My dear friend, Katie Ortlip—or Katie O—as she is called by her patients, is a social worker and registered nurse who has worked for hospice for 25 years. Over the years, I have heard Katie come home from work and exclaim, “Today was a great death.” Of course, I wanted to know what makes a great death, so one day I asked. “Most people," she explained, “want to spend their last days at home, in their own bed, surrounded by loved ones. They really just want to close their eyes and go to sleep.” That sounded much better than ending up in a hospital on life-support. Creating the possibility of a good death actually takes planning, for patients and the caregivers. At this moment in the U.S., nearly 10 million people over the age of 50 are caregivers for a parent or loved one. They are often overwhelmed trying to handle health emergencies, confusing legal matters, and prepare for the worst, while trying to live their own lives. I asked if there was an all-inclusive manual that could help caregivers and patients. Katie said there wasn’t and confided that she’d always wanted to write a sort of “Death for Dummies” guidebook, because it was sorely needed by her patients and their families. Being a writer, I said, “Let’s do it together.” It was at this time that my 90-year-old father was told his long-dormant prostate cancer had spread to his bones. I became his caregiver, Katie became his hospice social worker, and our writing journey began.
Jahnna Beecham most recently edited National Geographic’s Science Encyclopedia, which was released in the fall of 2016, and was a contributing editor for National Geographic’s The Ultimate Explorer Field Guide: Birds. For the past 15 years she has been a contributing writer and editor for Uncle John’s Bathroom Reader—both the adult books and For Kids Only. Under the pen name Jahnna N. Malcolm, Jahnna Beecham and Malcolm Hillgartner have written more than 130 books for juveniles and young adults for Scholastic, Simon & Schuster, Random House, HarperCollins, Bantam and others. They wrote Scholastic’s The Baby-Sitters Club Guide to Babysitting, working with doctors and childcare specialists. Jahnna has written award-winning learning systems and books for Hooked on Phonics. She also wrote a humorous parenting column for Sesame Street Parents Magazine and Children’s Television Workshop online. Jahnna has directed audiobook recordings for Brilliance audio and with composer-lyricist Malcolm Hillgartner, has written the The Best Christmas Pageant Ever: the Musical, published by Playscripts.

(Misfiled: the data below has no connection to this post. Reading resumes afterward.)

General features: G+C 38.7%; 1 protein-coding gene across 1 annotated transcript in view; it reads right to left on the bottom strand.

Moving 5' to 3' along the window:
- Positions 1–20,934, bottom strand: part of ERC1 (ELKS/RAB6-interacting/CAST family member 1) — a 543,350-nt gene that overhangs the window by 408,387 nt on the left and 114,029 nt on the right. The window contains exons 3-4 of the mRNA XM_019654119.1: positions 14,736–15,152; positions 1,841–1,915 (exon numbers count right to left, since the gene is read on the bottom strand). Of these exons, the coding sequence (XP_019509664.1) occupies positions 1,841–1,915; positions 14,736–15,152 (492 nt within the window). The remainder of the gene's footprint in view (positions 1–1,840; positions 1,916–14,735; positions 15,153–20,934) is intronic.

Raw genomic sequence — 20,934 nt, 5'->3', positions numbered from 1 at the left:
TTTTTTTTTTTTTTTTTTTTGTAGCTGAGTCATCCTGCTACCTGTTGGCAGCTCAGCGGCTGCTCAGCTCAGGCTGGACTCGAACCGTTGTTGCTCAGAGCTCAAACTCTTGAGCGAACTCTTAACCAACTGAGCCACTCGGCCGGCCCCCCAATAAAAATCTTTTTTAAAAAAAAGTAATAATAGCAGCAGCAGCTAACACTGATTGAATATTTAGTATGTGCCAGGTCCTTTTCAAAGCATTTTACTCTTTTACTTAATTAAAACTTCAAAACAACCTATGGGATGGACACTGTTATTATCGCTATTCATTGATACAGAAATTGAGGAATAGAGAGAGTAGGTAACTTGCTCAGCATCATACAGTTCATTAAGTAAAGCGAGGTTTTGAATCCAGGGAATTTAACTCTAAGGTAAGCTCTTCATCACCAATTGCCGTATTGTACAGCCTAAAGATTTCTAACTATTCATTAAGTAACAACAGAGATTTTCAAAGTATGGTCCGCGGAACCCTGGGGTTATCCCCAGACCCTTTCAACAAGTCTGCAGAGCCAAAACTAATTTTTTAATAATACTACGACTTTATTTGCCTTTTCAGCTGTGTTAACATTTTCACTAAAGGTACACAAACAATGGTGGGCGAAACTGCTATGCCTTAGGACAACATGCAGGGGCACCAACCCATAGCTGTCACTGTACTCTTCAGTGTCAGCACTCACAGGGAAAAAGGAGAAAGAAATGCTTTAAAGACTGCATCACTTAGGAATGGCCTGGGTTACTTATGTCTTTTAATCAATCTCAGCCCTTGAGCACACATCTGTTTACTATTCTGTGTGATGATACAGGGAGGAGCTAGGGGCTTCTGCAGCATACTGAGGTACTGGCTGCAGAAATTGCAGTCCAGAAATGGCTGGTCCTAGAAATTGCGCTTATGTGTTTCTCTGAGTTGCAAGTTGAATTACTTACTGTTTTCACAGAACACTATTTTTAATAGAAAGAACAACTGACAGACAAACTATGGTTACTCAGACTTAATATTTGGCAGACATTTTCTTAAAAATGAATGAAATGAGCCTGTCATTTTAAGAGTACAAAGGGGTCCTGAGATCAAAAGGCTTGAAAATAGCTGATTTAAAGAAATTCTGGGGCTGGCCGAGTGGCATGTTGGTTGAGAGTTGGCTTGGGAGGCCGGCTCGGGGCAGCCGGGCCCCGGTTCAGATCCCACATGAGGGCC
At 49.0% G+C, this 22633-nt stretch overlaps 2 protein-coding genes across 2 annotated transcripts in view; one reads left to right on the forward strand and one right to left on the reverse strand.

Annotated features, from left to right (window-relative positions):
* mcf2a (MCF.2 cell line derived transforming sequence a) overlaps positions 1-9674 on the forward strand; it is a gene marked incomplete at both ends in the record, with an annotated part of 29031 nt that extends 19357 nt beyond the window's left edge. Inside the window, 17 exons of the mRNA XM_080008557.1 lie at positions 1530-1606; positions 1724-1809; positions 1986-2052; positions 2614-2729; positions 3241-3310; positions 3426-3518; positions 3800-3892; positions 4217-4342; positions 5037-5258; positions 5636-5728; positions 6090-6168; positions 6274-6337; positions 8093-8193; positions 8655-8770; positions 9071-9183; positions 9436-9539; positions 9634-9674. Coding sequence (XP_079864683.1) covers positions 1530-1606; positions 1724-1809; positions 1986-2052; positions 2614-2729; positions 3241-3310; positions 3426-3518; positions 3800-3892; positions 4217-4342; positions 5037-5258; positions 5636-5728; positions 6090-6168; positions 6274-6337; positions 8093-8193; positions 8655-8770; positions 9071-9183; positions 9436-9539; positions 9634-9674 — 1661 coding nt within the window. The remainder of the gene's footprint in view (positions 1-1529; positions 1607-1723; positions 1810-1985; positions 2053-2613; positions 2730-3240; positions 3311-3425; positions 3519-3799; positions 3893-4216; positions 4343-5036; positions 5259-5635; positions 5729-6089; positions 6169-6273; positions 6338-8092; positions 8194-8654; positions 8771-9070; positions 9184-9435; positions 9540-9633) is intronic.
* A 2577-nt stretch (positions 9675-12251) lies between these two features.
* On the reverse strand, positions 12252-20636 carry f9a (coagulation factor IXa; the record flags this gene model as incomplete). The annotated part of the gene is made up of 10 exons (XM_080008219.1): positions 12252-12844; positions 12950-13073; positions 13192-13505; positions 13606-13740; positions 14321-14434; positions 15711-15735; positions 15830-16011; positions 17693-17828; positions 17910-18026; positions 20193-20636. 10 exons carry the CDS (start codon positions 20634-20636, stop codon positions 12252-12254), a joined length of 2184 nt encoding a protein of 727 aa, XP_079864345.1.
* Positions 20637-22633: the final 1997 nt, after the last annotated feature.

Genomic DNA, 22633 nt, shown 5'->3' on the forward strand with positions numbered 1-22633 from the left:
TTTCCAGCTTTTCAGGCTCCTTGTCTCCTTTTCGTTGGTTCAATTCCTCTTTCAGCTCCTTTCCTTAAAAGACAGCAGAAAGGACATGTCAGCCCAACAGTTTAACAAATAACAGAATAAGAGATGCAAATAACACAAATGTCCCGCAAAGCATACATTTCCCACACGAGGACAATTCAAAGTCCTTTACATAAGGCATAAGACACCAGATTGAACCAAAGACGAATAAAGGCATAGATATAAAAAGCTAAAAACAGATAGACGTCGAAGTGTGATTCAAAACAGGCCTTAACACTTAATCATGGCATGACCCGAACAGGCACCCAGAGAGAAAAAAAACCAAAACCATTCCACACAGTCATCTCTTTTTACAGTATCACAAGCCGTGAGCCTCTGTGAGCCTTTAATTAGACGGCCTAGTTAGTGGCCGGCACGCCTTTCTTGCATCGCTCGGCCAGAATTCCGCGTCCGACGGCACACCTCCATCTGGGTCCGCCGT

Katie Ortlip, RN, LCSW
Katie Ortlip is a Hospice Expert on SHARECARE, Dr. Ahmet Oz’s online health and wellness platform that provides consumers with expert information to help them lead healthier lives. Katie is co-author of Spiritual Tools for the Dying, a booklet distributed by Asante Health Care of Oregon to patients on hospice. She received her nursing degree from Santa Barbara City College in 1982 and then spent three years working in neonatology at St. Luke’s-Roosevelt Hospital in New York City and Mary Dartmouth-Hitchcock Hospital in Hanover, New Hampshire. Katie then spent six years working in pediatrics at Albany Medical Center while earning a BA in Psychology and Masters of Social Work at SUNY-Albany. She moved to Ashland, Oregon, with her family in 1992, and has worked as a nurse and social worker for Asante Hospice for the past 25 years. During that time she has studied with Richard and Mary Groves of the Sacred Art of Living Center, completing the Sacred Art of Dying program. She has also studied with Frank Ostaseski, founding director of Zen Hospice Project in San Francisco. Katie has a special interest in ethics at the end of life, and has attended conferences with Ira Byock, Barbara Karnes and most recently the Kinsman Conference on Stewardship in Health Care.